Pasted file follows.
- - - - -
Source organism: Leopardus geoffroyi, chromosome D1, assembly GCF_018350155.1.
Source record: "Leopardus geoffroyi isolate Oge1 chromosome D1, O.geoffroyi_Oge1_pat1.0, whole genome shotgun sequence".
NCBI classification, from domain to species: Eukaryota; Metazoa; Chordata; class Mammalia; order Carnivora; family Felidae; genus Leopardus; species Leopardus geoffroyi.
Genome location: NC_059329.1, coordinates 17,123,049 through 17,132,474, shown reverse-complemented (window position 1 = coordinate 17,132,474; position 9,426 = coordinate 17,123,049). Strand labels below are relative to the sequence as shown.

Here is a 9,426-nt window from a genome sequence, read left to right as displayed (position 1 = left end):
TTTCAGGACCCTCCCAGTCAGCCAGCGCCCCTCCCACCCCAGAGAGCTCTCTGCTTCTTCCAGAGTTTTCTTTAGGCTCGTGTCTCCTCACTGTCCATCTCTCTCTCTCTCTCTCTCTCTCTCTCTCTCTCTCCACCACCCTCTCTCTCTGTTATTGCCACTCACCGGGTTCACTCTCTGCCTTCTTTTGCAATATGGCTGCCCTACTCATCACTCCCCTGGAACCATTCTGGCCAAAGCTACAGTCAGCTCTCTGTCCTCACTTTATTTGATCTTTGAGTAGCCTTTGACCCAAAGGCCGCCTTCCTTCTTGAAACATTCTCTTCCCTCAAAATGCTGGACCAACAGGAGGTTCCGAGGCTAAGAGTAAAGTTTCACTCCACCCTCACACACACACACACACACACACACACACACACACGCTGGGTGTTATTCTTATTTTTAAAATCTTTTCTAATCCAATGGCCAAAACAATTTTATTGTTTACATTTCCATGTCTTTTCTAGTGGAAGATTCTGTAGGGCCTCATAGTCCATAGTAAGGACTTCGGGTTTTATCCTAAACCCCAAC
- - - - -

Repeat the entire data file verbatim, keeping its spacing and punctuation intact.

Source organism: Leopardus geoffroyi, chromosome D1, assembly GCF_018350155.1.
Source record: "Leopardus geoffroyi isolate Oge1 chromosome D1, O.geoffroyi_Oge1_pat1.0, whole genome shotgun sequence".
NCBI classification, from domain to species: Eukaryota; Metazoa; Chordata; class Mammalia; order Carnivora; family Felidae; genus Leopardus; species Leopardus geoffroyi.
Genome location: NC_059329.1, coordinates 17,123,049 through 17,132,474, shown reverse-complemented (window position 1 = coordinate 17,132,474; position 9,426 = coordinate 17,123,049). Strand labels below are relative to the sequence as shown.

Here is a 9,426-nt window from a genome sequence, read left to right as displayed (position 1 = left end):
TTTCAGGACCCTCCCAGTCAGCCAGCGCCCCTCCCACCCCAGAGAGCTCTCTGCTTCTTCCAGAGTTTTCTTTAGGCTCGTGTCTCCTCACTGTCCATCTCTCTCTCTCTCTCTCTCTCTCTCTCTCTCTCTCCACCACCCTCTCTCTCTGTTATTGCCACTCACCGGGTTCACTCTCTGCCTTCTTTTGCAATATGGCTGCCCTACTCATCACTCCCCTGGAACCATTCTGGCCAAAGCTACAGTCAGCTCTCTGTCCTCACTTTATTTGATCTTTGAGTAGCCTTTGACCCAAAGGCCGCCTTCCTTCTTGAAACATTCTCTTCCCTCAAAATGCTGGACCAACAGGAGGTTCCGAGGCTAAGAGTAAAGTTTCACTCCACCCTCACACACACACACACACACACACACACACACACACGCTGGGTGTTATTCTTATTTTTAAAATCTTTTCTAATCCAATGGCCAAAACAATTTTATTGTTTACATTTCCATGTCTTTTCTAGTGGAAGATTCTGTAGGGCCTCATAGTCCATAGTAAGGACTTCGGGTTTTATCCTAAACCCCAAC